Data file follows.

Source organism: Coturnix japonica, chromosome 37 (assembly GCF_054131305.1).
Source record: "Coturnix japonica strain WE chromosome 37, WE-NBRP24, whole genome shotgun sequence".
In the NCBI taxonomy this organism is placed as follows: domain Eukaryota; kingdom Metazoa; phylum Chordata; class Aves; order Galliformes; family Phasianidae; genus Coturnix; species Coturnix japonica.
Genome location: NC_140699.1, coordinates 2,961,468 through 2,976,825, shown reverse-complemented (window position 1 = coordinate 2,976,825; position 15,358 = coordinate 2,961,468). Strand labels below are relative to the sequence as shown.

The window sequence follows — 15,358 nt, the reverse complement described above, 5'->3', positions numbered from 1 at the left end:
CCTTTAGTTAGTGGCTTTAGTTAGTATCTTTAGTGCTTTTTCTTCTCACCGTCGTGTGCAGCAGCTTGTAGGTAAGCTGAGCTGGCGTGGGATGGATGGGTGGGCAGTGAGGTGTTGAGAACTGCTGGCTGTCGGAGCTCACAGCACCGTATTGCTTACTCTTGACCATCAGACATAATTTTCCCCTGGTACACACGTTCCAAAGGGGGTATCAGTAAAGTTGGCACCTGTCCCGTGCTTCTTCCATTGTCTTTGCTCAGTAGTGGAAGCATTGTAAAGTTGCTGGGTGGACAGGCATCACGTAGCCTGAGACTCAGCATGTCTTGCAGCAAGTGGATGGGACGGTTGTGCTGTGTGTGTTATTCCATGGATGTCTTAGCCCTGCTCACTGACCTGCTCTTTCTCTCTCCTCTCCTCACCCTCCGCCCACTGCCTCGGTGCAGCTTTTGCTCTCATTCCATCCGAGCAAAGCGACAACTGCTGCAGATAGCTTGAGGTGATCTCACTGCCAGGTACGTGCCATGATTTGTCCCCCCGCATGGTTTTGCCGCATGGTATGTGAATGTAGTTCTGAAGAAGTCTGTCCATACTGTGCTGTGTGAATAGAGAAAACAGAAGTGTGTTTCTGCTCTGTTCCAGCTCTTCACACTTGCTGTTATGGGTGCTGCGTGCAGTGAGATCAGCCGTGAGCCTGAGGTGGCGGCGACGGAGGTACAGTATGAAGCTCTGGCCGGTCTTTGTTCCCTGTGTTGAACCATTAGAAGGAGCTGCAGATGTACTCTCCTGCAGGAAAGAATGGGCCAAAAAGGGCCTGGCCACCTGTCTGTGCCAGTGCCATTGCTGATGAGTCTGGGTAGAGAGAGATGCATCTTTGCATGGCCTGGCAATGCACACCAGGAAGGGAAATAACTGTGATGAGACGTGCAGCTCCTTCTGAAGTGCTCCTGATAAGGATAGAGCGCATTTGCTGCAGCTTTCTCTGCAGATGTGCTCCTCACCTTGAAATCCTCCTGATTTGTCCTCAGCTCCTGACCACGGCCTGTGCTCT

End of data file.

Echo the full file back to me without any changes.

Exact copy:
Source organism: Coturnix japonica, chromosome 37 (assembly GCF_054131305.1).
Source record: "Coturnix japonica strain WE chromosome 37, WE-NBRP24, whole genome shotgun sequence".
In the NCBI taxonomy this organism is placed as follows: domain Eukaryota; kingdom Metazoa; phylum Chordata; class Aves; order Galliformes; family Phasianidae; genus Coturnix; species Coturnix japonica.
Genome location: NC_140699.1, coordinates 2,961,468 through 2,976,825, shown reverse-complemented (window position 1 = coordinate 2,976,825; position 15,358 = coordinate 2,961,468). Strand labels below are relative to the sequence as shown.

The window sequence follows — 15,358 nt, the reverse complement described above, 5'->3', positions numbered from 1 at the left end:
CCTTTAGTTAGTGGCTTTAGTTAGTATCTTTAGTGCTTTTTCTTCTCACCGTCGTGTGCAGCAGCTTGTAGGTAAGCTGAGCTGGCGTGGGATGGATGGGTGGGCAGTGAGGTGTTGAGAACTGCTGGCTGTCGGAGCTCACAGCACCGTATTGCTTACTCTTGACCATCAGACATAATTTTCCCCTGGTACACACGTTCCAAAGGGGGTATCAGTAAAGTTGGCACCTGTCCCGTGCTTCTTCCATTGTCTTTGCTCAGTAGTGGAAGCATTGTAAAGTTGCTGGGTGGACAGGCATCACGTAGCCTGAGACTCAGCATGTCTTGCAGCAAGTGGATGGGACGGTTGTGCTGTGTGTGTTATTCCATGGATGTCTTAGCCCTGCTCACTGACCTGCTCTTTCTCTCTCCTCTCCTCACCCTCCGCCCACTGCCTCGGTGCAGCTTTTGCTCTCATTCCATCCGAGCAAAGCGACAACTGCTGCAGATAGCTTGAGGTGATCTCACTGCCAGGTACGTGCCATGATTTGTCCCCCCGCATGGTTTTGCCGCATGGTATGTGAATGTAGTTCTGAAGAAGTCTGTCCATACTGTGCTGTGTGAATAGAGAAAACAGAAGTGTGTTTCTGCTCTGTTCCAGCTCTTCACACTTGCTGTTATGGGTGCTGCGTGCAGTGAGATCAGCCGTGAGCCTGAGGTGGCGGCGACGGAGGTACAGTATGAAGCTCTGGCCGGTCTTTGTTCCCTGTGTTGAACCATTAGAAGGAGCTGCAGATGTACTCTCCTGCAGGAAAGAATGGGCCAAAAAGGGCCTGGCCACCTGTCTGTGCCAGTGCCATTGCTGATGAGTCTGGGTAGAGAGAGATGCATCTTTGCATGGCCTGGCAATGCACACCAGGAAGGGAAATAACTGTGATGAGACGTGCAGCTCCTTCTGAAGTGCTCCTGATAAGGATAGAGCGCATTTGCTGCAGCTTTCTCTGCAGATGTGCTCCTCACCTTGAAATCCTCCTGATTTGTCCTCAGCTCCTGACCACGGCCTGTGCTCT